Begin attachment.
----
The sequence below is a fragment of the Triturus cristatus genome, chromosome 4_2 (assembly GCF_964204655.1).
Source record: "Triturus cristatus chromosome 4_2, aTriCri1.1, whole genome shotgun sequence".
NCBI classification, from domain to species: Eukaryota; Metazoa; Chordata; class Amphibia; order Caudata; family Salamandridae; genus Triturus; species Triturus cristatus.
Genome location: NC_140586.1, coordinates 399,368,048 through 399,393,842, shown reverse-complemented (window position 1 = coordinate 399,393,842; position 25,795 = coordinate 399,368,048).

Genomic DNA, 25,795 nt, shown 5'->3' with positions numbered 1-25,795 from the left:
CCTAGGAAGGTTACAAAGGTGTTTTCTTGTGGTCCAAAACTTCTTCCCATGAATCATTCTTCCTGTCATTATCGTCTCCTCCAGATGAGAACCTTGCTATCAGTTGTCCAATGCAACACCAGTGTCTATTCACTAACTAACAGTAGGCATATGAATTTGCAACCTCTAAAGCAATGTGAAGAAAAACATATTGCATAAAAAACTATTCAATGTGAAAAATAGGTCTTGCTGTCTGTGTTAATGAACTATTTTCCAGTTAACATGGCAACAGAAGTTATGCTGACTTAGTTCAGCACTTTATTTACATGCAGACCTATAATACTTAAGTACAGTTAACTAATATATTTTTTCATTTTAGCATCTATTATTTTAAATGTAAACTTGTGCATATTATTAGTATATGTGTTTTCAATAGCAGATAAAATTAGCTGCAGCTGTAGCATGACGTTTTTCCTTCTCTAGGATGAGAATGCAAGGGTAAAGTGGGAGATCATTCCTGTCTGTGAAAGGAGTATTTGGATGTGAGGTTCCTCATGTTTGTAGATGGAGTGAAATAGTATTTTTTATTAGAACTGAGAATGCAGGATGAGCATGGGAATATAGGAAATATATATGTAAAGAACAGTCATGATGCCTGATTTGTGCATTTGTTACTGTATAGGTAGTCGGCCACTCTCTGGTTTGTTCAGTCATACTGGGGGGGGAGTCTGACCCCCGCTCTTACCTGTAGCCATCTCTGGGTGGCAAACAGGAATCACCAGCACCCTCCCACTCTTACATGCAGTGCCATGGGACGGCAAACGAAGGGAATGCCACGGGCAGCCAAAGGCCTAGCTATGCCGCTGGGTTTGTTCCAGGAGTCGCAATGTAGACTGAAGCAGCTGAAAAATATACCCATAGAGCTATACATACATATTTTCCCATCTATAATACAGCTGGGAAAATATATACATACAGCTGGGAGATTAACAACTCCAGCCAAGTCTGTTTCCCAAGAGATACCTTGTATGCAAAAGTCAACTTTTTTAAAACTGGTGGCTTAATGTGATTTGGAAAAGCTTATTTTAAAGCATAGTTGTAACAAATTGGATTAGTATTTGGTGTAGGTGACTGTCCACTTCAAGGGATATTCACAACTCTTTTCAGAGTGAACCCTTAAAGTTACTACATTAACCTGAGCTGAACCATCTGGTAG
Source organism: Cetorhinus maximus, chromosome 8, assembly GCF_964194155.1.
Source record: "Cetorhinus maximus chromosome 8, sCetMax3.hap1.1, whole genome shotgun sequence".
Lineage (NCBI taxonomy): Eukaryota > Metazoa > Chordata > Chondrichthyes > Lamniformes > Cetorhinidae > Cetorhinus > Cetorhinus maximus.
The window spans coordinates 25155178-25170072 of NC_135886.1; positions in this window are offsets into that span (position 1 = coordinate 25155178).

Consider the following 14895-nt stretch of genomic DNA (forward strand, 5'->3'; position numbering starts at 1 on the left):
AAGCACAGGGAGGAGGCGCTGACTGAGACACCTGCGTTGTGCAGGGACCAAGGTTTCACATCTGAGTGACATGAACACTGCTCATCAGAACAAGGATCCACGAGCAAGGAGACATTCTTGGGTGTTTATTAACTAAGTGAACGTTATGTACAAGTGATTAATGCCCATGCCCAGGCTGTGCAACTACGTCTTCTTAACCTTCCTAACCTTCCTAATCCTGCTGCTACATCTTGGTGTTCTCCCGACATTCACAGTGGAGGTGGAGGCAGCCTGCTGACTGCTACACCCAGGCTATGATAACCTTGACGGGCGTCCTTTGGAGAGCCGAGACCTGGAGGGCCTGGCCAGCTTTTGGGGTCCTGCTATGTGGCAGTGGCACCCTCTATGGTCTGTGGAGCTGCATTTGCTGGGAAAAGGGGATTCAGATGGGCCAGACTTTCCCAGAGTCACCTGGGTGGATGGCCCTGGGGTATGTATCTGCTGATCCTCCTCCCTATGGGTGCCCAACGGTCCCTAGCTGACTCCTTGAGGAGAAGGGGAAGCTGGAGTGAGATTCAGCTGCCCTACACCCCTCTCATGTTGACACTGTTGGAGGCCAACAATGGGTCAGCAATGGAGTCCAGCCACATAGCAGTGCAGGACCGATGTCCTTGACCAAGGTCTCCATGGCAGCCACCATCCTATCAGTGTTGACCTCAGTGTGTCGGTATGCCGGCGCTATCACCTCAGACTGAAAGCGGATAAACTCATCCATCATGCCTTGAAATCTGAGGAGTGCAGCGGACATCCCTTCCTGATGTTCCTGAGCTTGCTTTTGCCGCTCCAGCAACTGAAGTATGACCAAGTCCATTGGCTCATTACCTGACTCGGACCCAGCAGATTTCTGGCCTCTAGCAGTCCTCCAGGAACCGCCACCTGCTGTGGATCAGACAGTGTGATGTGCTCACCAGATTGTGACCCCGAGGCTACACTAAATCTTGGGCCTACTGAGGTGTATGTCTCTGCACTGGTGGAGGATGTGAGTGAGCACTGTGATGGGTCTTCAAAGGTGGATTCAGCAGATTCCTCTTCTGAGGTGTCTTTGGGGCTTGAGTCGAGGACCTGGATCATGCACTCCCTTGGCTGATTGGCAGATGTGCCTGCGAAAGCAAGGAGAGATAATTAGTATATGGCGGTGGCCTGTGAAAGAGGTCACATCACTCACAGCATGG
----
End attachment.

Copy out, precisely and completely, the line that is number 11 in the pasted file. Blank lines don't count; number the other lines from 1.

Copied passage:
Consider the following 14895-nt stretch of genomic DNA (forward strand, 5'->3'; position numbering starts at 1 on the left):